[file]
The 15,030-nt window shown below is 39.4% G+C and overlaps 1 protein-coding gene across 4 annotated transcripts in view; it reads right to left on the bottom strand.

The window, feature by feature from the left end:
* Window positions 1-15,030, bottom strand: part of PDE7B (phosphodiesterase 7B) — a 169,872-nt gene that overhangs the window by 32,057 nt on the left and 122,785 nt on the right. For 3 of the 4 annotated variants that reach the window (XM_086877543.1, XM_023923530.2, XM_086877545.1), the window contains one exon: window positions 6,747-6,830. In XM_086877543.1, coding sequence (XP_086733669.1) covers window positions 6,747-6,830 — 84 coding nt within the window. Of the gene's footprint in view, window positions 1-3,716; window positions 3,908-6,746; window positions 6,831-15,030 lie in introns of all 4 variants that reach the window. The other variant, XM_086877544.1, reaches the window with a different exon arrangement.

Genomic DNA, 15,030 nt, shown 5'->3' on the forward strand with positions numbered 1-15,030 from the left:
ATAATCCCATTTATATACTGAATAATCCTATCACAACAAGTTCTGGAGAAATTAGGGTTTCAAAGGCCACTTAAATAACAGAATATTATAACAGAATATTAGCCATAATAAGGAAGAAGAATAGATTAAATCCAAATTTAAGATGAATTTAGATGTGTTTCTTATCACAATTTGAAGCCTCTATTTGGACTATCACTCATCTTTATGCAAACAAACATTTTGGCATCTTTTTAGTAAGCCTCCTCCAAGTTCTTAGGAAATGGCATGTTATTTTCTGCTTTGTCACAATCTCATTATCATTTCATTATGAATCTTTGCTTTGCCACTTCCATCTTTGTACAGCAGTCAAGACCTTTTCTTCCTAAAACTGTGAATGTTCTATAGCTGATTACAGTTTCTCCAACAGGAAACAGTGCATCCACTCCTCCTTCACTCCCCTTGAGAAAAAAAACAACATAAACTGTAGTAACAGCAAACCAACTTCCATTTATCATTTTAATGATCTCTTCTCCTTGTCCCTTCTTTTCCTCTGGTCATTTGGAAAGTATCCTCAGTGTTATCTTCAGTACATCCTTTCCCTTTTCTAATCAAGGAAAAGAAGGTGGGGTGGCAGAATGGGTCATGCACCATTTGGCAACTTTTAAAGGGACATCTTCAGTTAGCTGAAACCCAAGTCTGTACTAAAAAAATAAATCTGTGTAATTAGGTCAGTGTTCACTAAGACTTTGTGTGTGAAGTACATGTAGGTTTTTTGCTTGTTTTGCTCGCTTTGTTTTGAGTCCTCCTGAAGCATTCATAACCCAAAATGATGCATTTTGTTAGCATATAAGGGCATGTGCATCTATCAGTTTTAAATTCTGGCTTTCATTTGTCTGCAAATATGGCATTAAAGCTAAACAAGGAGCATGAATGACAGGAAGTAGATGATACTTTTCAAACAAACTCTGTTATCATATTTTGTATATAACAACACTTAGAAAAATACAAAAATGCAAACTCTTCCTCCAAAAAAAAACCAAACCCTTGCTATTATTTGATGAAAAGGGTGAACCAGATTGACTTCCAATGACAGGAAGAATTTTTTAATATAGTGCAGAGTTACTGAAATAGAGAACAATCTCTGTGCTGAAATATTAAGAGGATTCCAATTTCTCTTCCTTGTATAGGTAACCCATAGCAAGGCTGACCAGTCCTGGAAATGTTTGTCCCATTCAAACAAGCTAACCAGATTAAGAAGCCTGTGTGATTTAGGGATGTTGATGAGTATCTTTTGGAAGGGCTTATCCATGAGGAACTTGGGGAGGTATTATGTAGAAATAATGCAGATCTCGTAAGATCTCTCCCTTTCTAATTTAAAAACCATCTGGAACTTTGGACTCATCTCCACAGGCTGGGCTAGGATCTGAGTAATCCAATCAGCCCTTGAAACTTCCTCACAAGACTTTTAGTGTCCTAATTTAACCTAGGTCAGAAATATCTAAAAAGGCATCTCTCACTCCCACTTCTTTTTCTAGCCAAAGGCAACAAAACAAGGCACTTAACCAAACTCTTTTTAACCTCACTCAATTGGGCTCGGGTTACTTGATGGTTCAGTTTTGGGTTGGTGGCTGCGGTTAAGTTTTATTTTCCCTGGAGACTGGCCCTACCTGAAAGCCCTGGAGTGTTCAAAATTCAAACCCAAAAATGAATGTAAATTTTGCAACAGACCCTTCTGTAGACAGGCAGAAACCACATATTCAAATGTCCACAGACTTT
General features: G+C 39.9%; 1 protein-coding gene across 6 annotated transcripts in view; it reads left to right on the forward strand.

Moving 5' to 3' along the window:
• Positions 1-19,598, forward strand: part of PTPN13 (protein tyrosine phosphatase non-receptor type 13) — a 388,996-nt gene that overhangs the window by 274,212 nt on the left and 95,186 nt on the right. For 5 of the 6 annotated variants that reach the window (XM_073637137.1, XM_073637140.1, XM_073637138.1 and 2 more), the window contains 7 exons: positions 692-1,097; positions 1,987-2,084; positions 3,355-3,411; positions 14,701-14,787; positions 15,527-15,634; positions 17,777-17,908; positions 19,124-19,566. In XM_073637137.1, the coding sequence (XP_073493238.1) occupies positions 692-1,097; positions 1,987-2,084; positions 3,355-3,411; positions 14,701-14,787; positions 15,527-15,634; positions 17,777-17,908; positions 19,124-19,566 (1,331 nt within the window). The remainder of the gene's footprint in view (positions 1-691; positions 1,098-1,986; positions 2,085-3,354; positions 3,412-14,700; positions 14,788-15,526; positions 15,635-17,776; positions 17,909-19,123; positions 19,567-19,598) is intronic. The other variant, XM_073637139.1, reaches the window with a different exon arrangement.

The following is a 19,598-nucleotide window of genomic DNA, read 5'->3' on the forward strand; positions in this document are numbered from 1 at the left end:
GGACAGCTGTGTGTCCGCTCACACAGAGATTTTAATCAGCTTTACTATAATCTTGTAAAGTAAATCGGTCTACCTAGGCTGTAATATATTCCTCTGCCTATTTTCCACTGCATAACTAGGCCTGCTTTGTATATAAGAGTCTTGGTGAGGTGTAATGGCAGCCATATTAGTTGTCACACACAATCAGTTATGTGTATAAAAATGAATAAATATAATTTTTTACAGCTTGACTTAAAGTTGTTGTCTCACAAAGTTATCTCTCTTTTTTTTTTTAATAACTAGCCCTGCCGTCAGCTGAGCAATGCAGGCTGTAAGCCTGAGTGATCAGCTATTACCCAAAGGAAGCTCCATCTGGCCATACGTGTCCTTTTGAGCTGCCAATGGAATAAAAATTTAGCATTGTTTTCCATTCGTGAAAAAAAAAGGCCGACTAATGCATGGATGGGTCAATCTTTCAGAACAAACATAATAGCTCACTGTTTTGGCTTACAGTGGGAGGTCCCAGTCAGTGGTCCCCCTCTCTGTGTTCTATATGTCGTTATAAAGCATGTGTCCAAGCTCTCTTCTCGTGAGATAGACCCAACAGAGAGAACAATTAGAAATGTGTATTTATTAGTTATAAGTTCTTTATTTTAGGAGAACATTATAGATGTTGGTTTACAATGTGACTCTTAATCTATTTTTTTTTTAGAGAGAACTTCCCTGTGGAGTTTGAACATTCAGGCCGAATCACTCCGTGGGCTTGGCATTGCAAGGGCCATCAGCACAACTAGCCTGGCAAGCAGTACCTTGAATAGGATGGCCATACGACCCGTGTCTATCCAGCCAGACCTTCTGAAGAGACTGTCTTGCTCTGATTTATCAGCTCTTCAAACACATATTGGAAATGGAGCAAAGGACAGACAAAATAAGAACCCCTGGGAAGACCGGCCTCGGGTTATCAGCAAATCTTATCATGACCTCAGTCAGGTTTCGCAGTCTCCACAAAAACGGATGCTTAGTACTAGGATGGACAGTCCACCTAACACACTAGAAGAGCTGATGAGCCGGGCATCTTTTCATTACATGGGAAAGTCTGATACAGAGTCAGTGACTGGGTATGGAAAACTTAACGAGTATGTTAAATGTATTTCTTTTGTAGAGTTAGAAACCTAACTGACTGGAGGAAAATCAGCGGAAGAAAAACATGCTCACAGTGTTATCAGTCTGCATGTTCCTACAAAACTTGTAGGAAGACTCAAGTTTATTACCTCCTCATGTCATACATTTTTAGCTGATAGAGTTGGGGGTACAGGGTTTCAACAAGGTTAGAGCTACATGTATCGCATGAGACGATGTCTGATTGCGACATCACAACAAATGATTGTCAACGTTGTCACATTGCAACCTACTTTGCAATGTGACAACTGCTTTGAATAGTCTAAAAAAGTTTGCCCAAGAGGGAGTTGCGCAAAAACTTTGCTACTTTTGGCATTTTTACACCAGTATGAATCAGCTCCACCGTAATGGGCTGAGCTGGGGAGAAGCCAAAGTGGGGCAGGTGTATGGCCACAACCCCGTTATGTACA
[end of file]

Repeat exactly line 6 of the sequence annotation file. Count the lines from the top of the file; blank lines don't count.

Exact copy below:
General features: G+C 39.9%; 1 protein-coding gene across 6 annotated transcripts in view; it reads left to right on the forward strand.